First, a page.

Posts Tagged With: dignity

“Lukewarm” must mean predictable.

The Road to Character by David Brooks

A Book Review by Marion D. Aldridge

This was a good book for me to read, though I alternated between being energized by it and frustrated.

Brooks is a conservative columnist for the New York Times. Yet, a liberal friend recommended this volume to me. I liked the possibilities of that combination. As a reader, a writer, a political observer, and a theologian/ethicist, I tire of the predictable. Tire. Tire. Tire. I think “lukewarm” must mean predictable. There’s nothing there. Some emperors have no clothes. Blah blah blah…

Brooks is better than that. But “The Road to Character” is uneven. I accept some of what he writes, but it’s pretty random.

I like his premise in the first sentence, that, as we age, we ought to pay more attention to our “eulogy virtues” than to our “resume virtues.” His method, for a few chapters, is to tell the stories of men and women who are successful, who he believes demonstrate character—Dwight Eisenhower, Frances Perkins, Dorothy Day and others. Brooks lifts up certain words as important: perseverance, humility, dignity, and moderation. There also seems to be a lot of dumb luck involved in the attainments of his examples, not to mention some extraordinary intelligence.

Brooks attempts to make a case for character and morality. But it was impossible to figure out which traits I should be emulating. His examples are often people with giant character flaws. I understand that even the best of us have deficiencies, but Brooks’ analysis seems scattershot. What is the takeaway?

Brooks is of the “Life is complicated” school, as am I. Life is full of paradox. But it is the task of a non-fiction author to help the reader work through the contradictions. On one page, he writes, “The more you love, the more you can love.” Okay. Two pages later, he writes, “All love is narrowing. It is the renunciation of other possibilities for the sake of one choice.” How are both true? I have my own opinions, but I’d like for Brooks to help me understand how his ethical framework includes both concepts simultaneously.

Finally, in the last chapter, Brooks produces a “Humility Code” which, like the rest of the book, was fairly ambiguous—seven pages of a bit of this and a little bit of that.

Lots of epigrammatic hints from David on how to live a life of character, but if this was a road, I got lost somewhere along the way.

Categories: Book Review, Faith/Spirituality, Quotations, Writing | Tags: , , , , , , , , , , , , , , , , | 5 Comments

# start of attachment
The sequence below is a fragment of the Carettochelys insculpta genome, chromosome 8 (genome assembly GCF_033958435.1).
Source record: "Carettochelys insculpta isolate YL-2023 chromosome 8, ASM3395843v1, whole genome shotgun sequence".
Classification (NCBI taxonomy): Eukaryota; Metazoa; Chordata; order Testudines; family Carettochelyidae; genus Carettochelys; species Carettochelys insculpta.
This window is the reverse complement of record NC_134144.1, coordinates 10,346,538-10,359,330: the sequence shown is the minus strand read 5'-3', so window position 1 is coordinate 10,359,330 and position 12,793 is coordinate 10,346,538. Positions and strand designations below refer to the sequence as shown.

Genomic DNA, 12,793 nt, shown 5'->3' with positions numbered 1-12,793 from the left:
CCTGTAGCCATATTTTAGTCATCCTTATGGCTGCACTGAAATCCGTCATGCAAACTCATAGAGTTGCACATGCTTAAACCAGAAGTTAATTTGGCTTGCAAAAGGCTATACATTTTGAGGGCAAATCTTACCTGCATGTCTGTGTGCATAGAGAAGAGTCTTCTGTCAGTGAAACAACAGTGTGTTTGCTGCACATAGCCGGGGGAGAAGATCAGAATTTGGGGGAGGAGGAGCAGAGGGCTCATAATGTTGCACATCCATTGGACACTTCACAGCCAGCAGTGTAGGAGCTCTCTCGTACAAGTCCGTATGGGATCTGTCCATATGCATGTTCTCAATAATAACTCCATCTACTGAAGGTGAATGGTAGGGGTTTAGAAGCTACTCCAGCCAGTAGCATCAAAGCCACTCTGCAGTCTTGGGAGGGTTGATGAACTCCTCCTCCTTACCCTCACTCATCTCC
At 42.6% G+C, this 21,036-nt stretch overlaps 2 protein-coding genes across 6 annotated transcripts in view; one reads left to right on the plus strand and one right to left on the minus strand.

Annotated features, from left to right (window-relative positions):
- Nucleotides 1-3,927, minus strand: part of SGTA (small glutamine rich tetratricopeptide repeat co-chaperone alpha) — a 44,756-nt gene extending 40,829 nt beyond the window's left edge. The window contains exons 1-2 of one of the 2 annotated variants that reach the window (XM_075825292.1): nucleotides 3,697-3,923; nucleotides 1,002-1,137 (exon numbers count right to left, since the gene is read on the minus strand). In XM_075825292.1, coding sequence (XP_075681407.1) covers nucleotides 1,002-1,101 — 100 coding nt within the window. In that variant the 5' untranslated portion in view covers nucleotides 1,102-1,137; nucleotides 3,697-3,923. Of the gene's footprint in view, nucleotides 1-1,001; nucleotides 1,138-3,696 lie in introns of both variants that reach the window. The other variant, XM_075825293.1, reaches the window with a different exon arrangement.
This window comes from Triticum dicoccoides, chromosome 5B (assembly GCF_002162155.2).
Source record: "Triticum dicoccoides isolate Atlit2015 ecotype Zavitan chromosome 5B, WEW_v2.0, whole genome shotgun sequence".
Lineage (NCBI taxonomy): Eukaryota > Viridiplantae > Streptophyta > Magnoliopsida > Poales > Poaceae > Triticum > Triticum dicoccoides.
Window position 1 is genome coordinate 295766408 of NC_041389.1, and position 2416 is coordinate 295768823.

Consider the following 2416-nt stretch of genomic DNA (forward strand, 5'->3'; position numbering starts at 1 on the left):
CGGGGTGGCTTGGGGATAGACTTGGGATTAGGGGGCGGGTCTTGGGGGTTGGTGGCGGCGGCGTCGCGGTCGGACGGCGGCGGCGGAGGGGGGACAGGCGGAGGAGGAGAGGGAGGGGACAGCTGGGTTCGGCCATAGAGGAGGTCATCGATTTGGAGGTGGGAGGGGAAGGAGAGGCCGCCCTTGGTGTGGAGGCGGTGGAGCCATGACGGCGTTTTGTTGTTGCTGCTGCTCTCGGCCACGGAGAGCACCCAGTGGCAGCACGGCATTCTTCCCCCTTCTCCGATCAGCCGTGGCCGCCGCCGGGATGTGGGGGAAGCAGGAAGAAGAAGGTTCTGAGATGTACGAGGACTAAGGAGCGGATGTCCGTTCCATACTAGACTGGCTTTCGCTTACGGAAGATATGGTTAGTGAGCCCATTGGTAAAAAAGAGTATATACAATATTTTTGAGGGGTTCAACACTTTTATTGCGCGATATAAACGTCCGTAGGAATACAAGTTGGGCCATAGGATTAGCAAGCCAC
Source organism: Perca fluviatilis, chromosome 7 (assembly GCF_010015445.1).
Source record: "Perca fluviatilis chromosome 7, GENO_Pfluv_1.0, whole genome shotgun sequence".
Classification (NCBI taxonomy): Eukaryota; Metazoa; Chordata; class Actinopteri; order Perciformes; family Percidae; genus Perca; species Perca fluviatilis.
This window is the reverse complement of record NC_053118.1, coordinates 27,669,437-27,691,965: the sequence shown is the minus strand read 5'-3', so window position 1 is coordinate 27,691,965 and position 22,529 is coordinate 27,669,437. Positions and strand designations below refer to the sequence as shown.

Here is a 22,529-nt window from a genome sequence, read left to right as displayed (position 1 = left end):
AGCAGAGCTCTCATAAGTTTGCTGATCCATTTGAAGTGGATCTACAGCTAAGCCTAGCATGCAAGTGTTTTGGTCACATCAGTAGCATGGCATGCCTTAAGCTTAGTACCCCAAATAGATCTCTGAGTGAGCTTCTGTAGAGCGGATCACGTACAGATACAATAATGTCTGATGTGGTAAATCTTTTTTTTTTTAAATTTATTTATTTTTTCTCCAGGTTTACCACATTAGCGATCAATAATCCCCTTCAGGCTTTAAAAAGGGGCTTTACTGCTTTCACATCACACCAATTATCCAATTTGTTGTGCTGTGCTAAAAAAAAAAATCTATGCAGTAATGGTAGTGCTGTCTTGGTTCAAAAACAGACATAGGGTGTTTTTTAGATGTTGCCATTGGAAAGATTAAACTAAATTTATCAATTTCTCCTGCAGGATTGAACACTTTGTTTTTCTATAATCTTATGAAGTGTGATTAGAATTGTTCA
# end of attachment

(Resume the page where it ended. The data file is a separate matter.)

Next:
The Gap between the Fears (Guest post by Helen Summer)

(This picture is of one of my yoga instructors, Helen Summer, hanging upside down in a “suspended pigeon.” I could do that when I was five years old.)

suspended pigeon

I have fallen all over the world. There is no telling how many times I’ve tripped, or otherwise lost my balance, and fallen. Falling itself doesn’t bother me. A generalized fear of landing on my face AND knocking my front teeth out does. Having lots of opportunities, I’ve learned what I fear and what actually happens are not the same…

  • At a Louisville, KY dog show, with 4 fingers underneath a 60-pound Otterhound’s collar, I had a solid grip when she bolted for her wire crate. That stuff about let go or be dragged is true. Mild cuts, bruised knees, slight black eye. Teeth fine. Favorite sweatshirt ripped.
  • On the Norfolk Broads, near Ludham, England, I fell between the boat and its mooring. Huge and colorful bruises to a lot of my body. Face and teeth fine. Laundry.
  • While facilitating The 7 Habits of Highly Successful People at the SC Education Lottery, I tripped over an electrical cord and went to my knees. Face, teeth, and knees of new silk slacks fine.
  • Carrying a bucket containing 1.5 gallons of “used turtle water”, my foot went down “funny” on the last brick step and I landed in a wet heap on a twisted ankle. Face and teeth fine. Laundry.
  • Teaching a yoga class, I saw my left big toe catch in the right leg pants hem. It was just a soft tumble to hands and knees. Face and teeth fine.
  • On Unter den Linden, where Hitler marched troops in former East Berlin, I went airborne then crashed down on the stone street between two double-decker buses. Hands and knees scraped/bruised injured C5 & C6, stunning 10-week black eye. Teeth fine. Broken sunglasses.

With all the falling, what am I doing hanging upside down?! Here, in the gap between the fears (the pre-fear of what might happen and the post-fear of what could’ve) I am present with what is. The ultimate liberation is being free from our own minds. This is where I’ve found my comfort zone, in the gap.

With the focus on breath, muscles release, body softens and lengthens, mind quiets. In this moment, there is no fear. I reached back with both hands gently taking hold of my foot. BOTH HANDS!! Not the white-knuckle-death-grip on the side of the swing or extending one arm toward the earth.

This wasn’t like the times before when I’d fed emotionall and physical fear with multicolored chunks of imagination. Nope, this time I let go and someone digitally caught the exhale.

In the gap, suspended above the earth, both hands to my foot, eyes closed. Face and teeth fine.


Helen Summer is a life-long learner. Her professional background includes leadership and personal development. In her encore career, teaching Yin Yoga and Restorative Yoga, Helen specializes in assisting others release their relaxation response.

Categories: Faith/Spirituality, Health, Humor, Travel | Tags: , , , , , , , , , , , | Leave a comment

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